Lipika: "Everyday events turn poetic when one inhales a place for the very first time"
Inhaling Mayurbhanj – The Belgadia Palace Art Residency
Thunder crackles through the dark clouds. Our first morning at Belgadia Palace and we wake up to the rain drum-drumming down the giant glass windows. The monsoons have arrived late this year, falling straight, fat and rhythmically. Its dreamy curtain makes us pensive and our carefully carted art material damp and limp.
The rain proves to be a deterrent for the traditional dokra craftsmen to be ready in time for the festive season or to collaborate with us, as their process requires many layers of casting clay to dry. Instead, rainy Mayurbhanj becomes both our canvas and our subject.
Everyday events turn poetic when one inhales a place for the very first time. Be it the ubiquitous black umbrellas carried by the locals through rain-filled paddy fields. Or the indigenous “Gopi” – the goatherd who waits under it, in the middle of the road, oblivious to passing vehicles, as if this has been his waiting spot from the beginning of time.
Or the poignant moment when one is drawn to touch the feet of a sacred Sal tree, like the local tribes, who do not regard man as a separate entity from the forest.
Or sharing beats and stories with the drum-makers at their neat santhal huts and seeking blessings from a Santhali elder.
Or discovering the local’s love for football and “hadia” – a locally fermented rice brew, offered to the ancestors and the Sal tree before being drunk.
Or swinging to the beats of the languorous Jhumar folk dancers in the moonlit Simlipal forest.
Or meeting the enterprising local ladies in a village who diligently weave fashionable baskets, bags and lamps for city outlets from sabai grass.
Or the magic of living in a royal palace with the family in residence and becoming friends with Sebastian, their giant puppy.
Characters and encounters from our travels breathe life into the “Inhaling Mayurbhanj” sculptures in motion, conjured from found stones, grit, twigs and film.
True magic happens however, when the work can resonate with its audience. At our palace workshop, local students, some from the Santhal and Ho tribes are especially touched and overwhelmed, as the works reconnect with their own roots, allowing them to take pride in their ancient belief system, which worships the Sal tree and ancestors as providers and custodians of wisdom, especially relevant in today’s context of climate change.
Meeting the ancestors
Restored to its 200 year old former glory, our palace is a time warp. The past seeping into the present with the constant presence of princely ancestors looking down from life sized portraits, marble busts and black and white photographs.
Trophies from yesteryear’s royal hunts (now a banned sport in India) – heads of antlers, snarling wild bears and striped leopard skins line the walls and taxidermy tigers, waiting at corners, often startle us with their gleaming eyes and silent roars.
Spotting a live tiger may be rare but wild animals like deer and elephants can be spotted at the nearby Simlipal Forest Ecosphere, should one spend a few nights in the forest, but the rain has washed away our chances. Instead, we find ourselves staring at a framed collection of chunky silver jewellery found in the entrails of a hunted and mounted man-eating alligator.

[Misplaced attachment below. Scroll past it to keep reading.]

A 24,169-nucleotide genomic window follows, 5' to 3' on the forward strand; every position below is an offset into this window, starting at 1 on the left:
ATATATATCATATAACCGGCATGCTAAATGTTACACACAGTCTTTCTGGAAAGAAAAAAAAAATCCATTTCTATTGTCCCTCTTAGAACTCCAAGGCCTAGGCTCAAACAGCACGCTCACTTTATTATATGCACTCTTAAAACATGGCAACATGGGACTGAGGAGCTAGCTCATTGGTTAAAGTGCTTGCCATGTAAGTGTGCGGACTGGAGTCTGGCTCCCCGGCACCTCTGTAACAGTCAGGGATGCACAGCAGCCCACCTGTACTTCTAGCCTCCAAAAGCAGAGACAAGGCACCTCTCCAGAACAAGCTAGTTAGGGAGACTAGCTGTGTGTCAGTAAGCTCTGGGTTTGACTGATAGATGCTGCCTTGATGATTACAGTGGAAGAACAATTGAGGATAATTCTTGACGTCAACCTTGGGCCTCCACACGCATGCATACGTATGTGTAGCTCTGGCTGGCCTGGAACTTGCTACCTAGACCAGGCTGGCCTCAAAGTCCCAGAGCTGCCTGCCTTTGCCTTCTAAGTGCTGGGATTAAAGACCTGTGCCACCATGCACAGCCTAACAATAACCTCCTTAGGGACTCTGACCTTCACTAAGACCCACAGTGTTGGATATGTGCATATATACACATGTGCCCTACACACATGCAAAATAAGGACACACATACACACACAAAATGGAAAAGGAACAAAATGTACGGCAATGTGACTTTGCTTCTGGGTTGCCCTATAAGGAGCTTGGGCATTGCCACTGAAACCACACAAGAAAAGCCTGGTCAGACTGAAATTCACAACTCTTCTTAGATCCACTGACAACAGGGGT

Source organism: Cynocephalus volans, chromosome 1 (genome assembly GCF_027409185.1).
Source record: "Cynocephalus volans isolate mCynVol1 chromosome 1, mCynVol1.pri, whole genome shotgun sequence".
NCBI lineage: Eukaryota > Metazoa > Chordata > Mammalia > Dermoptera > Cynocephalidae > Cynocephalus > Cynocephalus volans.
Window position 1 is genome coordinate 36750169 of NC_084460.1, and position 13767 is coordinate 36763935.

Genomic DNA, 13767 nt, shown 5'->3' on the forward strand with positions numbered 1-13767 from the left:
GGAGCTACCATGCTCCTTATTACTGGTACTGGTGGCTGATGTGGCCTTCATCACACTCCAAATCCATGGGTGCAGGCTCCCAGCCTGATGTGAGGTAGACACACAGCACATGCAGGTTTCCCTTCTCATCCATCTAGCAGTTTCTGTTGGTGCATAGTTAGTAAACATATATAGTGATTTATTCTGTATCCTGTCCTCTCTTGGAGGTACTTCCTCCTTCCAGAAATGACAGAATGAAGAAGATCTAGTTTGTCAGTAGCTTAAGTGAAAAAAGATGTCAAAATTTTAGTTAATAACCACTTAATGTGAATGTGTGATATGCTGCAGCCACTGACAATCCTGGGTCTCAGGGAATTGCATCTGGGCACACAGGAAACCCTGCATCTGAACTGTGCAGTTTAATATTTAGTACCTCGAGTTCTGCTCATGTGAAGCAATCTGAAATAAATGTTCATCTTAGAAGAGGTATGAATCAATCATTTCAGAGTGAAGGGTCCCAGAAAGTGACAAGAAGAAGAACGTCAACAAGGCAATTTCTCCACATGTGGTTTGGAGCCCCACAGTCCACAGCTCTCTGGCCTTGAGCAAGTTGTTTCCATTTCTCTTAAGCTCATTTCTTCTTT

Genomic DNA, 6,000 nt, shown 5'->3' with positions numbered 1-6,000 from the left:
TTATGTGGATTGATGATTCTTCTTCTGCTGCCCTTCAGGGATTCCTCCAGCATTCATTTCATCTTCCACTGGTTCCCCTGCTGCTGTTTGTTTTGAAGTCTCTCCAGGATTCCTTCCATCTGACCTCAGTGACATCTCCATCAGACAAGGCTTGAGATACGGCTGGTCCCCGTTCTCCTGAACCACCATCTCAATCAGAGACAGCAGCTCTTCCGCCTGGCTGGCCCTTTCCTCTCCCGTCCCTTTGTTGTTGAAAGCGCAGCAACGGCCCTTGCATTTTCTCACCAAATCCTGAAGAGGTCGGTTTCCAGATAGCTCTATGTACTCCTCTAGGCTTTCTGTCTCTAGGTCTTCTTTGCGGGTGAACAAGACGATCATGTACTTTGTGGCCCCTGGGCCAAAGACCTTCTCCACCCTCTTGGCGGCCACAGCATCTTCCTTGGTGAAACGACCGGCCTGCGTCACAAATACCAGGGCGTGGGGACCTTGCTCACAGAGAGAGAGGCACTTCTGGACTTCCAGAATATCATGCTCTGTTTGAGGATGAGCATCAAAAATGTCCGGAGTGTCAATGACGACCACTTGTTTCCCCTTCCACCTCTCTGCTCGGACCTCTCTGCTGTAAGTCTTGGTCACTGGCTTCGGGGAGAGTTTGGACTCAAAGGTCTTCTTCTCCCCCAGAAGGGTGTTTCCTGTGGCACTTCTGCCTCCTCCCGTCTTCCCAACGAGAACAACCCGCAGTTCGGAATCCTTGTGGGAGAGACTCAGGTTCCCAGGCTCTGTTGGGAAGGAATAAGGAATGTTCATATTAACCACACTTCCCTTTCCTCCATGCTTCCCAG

Meanwhile, our hostess regales us with historical legends and stories of her ancestors as she walks us through the plush green palace grounds, leading into magnificent lobbies and corridors, exhibiting ornate period furniture and chandeliers, royal travel souvenirs and gifts. 18th century first editions of famous and rare books line up the palace library, along with a wealth of literature of every genre.
The Lost City
We wake up to the distant chant of mantras as the palace priest offers prayers to the family’s ancestors, customary for Hindus in the month of Shraddha.
As mentioned earlier, the indigenous tribes in Mayurbhanj also pay obeisance to their ancestor, like Maori do.
And yet, a tingle goes through our spine when we find ourselves amidst the hauntingly beautiful ruins of the city of Haripur, the former capital of the state of Mayurbhanj built by Shri Harihar Bhanja in the 14th century.
The 21st century rain pauses politely, as the pink hues of dusk lend an ethereal charm to the domed terracotta brick temple that emerges from the ruins with intricate carvings that still survive.
Our hostess appears thoughtful as she walks around the excavation, tracing the steps of her ancestors –an inspiring image that holds up a mirror to the natural, eternal, connection that all humans have with their ancestors, indigenous, royal or ordinary. Haripur becomes our muse for The Lost City – a sensory, interactive sculptural installation.
Activated at the Belgadia Palace through workshops with students, martial art dancers and guests, the Lost City continues to bring psychological relief for those who experience it.
The project is envisioned to be created on a larger-than-life scale in New Zealand as a public art project for mental wellbeing.
After further travels to galleries and exhibitions in Kolkata, Pune, New Delhi and Mumbai, we are back from the residency. But the heart can live in many places at the same time, we find, and time is not always a linear thing. More works from the residency are in the brewing.
About the artists: Lipika Sen and Prabhjot Majithia are contemporary international artists and conceptualists, based in New Zealand and India. They create conceptual, multi-dimensional, interactive art experiences and large scale public art.
*Inhaling Mayurbhanj is showing currently at Kaipara Sculpture Gardens, Auckland
The Belgadia Palace Art Residency shows in July at Studio One Toi Tū, Auckland